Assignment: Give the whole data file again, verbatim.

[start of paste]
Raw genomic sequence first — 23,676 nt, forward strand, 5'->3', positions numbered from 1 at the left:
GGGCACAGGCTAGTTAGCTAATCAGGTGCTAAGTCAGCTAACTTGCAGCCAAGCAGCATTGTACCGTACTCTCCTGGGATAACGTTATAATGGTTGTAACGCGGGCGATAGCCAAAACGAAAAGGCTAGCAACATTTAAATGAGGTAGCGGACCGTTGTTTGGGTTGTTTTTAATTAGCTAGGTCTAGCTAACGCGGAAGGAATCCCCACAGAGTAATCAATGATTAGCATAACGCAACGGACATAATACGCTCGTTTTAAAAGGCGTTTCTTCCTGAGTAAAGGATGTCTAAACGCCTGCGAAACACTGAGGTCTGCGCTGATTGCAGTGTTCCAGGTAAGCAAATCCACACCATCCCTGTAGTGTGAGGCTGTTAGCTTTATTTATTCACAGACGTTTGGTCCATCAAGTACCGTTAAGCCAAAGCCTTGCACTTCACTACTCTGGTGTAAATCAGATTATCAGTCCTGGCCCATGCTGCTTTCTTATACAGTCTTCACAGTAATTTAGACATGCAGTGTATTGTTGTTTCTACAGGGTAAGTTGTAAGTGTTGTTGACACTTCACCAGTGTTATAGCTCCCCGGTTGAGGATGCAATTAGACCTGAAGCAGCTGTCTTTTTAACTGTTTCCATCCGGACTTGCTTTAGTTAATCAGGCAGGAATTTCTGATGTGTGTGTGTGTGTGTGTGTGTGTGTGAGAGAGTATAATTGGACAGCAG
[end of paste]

Raw genomic sequence first — 23,676 nt, forward strand, 5'->3', positions numbered from 1 at the left:
GGGCACAGGCTAGTTAGCTAATCAGGTGCTAAGTCAGCTAACTTGCAGCCAAGCAGCATTGTACCGTACTCTCCTGGGATAACGTTATAATGGTTGTAACGCGGGCGATAGCCAAAACGAAAAGGCTAGCAACATTTAAATGAGGTAGCGGACCGTTGTTTGGGTTGTTTTTAATTAGCTAGGTCTAGCTAACGCGGAAGGAATCCCCACAGAGTAATCAATGATTAGCATAACGCAACGGACATAATACGCTCGTTTTAAAAGGCGTTTCTTCCTGAGTAAAGGATGTCTAAACGCCTGCGAAACACTGAGGTCTGCGCTGATTGCAGTGTTCCAGGTAAGCAAATCCACACCATCCCTGTAGTGTGAGGCTGTTAGCTTTATTTATTCACAGACGTTTGGTCCATCAAGTACCGTTAAGCCAAAGCCTTGCACTTCACTACTCTGGTGTAAATCAGATTATCAGTCCTGGCCCATGCTGCTTTCTTATACAGTCTTCACAGTAATTTAGACATGCAGTGTATTGTTGTTTCTACAGGGTAAGTTGTAAGTGTTGTTGACACTTCACCAGTGTTATAGCTCCCCGGTTGAGGATGCAATTAGACCTGAAGCAGCTGTCTTTTTAACTGTTTCCATCCGGACTTGCTTTAGTTAATCAGGCAGGAATTTCTGATGTGTGTGTGTGTGTGTGTGTGTGTGTGAGAGAGTATAATTGGACAGCAG